One night back in the ninth century, a young monk called Brother Barnard had a vision.
Frankly he’d have rather had simply vision. He was the only blind monk in the monastery, so found being the one singled out for celestial insight a bit insenstitive. And said so.
The Angel in the vision shrugged and said it was a test of his faith, religion’s standard reply to questions about why crap happens to good people. She then told him that he was to found his own monastery where, and the Angel had the grace to blush here, he was to cure the blind.
She then added, almost apologetically, that he was to build it in the Far North, just short of where polar bears live, in a dark place where rain, winds and Vikings would howl in from the North Sea.
Barnard sighed and went to pack his bags. He went up north, a long way north, but stopped not along the way, nor spoke to any living soul, because he had a mission and a horse that he had luckily fed to capacity just the day before. He found a tiny hamlet comprising a few small cottages, a shop selling keyrings, and an inn. It was here that he built his monastery.
He called it Barnard Castle and put up a sign outside saying “blindneƒse cured”.
The sign generated little interest, its very written nature precluding it from reaching its target market. Barnard thus lived for many months in solitude, in darkness and in a cassock that he had put on back to front.
Then one night came a loud hammering at the huge wooden door. Barnard found, with his toe, a man lying outside.
“I’m blind!” wailed the man.
Barnard helped him to his feet, noticing as he did so a strong smell of alcohol.
“Have you been quaffing mead?” he asked sternly.
“No,” mumbled his guest. “Just a few pints of the local brew.”
Barnard was shocked. “Not Newcaƒtle Broon Ale?” he gasped. The man nodded, then instantly regretted doing so.
Barnard was about to send him on his way, then stopped. He thought for a long moment, then put his arm around the man and led him inside. “Your eyesight will return,” he said quietly. “This I promise.”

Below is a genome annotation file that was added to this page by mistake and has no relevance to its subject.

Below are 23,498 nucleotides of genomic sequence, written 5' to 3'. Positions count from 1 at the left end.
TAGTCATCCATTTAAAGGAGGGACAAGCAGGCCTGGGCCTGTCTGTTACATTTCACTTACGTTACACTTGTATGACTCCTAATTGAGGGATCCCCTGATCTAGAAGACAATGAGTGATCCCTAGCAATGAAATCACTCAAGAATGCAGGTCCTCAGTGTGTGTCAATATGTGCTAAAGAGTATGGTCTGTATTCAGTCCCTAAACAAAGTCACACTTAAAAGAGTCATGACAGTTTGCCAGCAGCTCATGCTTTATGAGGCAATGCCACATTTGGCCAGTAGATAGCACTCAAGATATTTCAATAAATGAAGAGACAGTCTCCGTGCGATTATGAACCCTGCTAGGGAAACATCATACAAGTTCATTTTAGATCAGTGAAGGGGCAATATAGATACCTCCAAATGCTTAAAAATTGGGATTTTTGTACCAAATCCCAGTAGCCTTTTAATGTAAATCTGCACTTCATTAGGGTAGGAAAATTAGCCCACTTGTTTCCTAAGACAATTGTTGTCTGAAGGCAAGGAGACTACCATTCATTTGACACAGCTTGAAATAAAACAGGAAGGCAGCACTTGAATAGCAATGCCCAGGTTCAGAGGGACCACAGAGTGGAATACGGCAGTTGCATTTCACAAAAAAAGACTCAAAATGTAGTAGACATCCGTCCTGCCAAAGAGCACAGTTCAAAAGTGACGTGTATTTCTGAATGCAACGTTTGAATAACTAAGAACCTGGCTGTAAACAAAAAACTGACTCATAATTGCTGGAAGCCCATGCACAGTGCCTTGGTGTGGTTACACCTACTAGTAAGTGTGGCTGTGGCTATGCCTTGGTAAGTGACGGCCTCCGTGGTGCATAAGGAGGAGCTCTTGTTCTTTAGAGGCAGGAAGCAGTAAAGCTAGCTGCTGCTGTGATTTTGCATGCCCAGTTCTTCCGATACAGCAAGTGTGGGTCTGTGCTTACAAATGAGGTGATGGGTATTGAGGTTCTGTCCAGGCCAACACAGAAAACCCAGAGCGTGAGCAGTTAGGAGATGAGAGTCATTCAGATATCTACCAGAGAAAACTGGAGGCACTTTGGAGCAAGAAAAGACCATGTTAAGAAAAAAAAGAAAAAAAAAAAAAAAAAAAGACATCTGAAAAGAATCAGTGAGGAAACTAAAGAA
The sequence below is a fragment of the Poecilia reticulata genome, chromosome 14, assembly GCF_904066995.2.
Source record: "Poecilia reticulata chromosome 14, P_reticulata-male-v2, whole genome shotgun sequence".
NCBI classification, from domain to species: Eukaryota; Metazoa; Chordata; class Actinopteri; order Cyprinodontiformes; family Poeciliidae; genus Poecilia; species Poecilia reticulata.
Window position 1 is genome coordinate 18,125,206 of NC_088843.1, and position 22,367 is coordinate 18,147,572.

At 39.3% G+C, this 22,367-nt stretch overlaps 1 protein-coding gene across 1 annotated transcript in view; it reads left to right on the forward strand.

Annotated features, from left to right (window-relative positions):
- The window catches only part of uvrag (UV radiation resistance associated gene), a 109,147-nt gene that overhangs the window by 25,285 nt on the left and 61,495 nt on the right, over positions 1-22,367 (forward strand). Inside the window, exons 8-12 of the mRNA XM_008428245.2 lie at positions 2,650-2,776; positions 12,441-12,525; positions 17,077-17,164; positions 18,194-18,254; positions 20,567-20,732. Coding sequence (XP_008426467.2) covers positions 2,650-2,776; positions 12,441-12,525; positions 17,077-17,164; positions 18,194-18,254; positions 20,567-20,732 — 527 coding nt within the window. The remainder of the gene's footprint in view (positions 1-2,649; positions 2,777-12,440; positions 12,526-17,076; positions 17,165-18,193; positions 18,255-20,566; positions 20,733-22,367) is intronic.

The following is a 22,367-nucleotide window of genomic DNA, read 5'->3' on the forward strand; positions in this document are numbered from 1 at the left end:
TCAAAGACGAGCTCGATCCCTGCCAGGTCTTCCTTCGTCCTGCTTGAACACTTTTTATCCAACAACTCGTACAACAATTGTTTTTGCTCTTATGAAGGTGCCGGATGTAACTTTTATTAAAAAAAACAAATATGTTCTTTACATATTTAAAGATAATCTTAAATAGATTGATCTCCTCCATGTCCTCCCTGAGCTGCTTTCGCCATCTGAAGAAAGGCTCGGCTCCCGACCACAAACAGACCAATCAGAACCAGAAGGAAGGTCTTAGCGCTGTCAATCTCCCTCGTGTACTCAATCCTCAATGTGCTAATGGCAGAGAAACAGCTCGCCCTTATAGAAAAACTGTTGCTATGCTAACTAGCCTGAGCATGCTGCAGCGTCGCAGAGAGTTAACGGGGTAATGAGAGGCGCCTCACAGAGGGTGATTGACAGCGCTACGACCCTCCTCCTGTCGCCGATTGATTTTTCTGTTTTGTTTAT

And return it did, though not for three days. The man wept in gratitude and then, as Barnard had anticipated, went to celebrate in the inn. Where he told everyone of his miracle cure.
Soon Barnard built up a steady clientele of the blind-drunk. He prayed with them, fed them a breakfaƒt roll, and made them drink a tonic of hog’s pee, since he reckoned they deserved a good old faith-test too.
Word spread. Other monks came to join Barnard. He changed the sign to read “Was Blind But Now I See”. Pilgrims came from as far away as London.
And Barnard prayed with all of them. He knew that he could not offer actual miracles, but he could offer hope and belief, and sometimes, some rare, wonderful, magical times, that was enough.
Barnard Castle is still a place of pilgrimage today, by people seeking seeking. There are many optical ailments beyond its sphere – it can’t, for example, help you tell the difference between Earthen Cream and Vanilla Mist on a Dulux paint chart.
It cannot help with blind ambition, being the eye of the storm, or looking after number one. It does not offer the benefit of hindsight.
But if you are worried about your vision and have a morbid fear of opticians, then before continuing with your watch engraving, javelin throwing or heart transplanting, visit Barnard Castle. Sit for a while on the Bench of Enlightenment and stare across at the forest.
If you can see it, you are fine. Turn to your companion and embrace them in joy.
You will, of course, have a companion with you, because they will have driven you there.
For you to have driven yourself would be madness.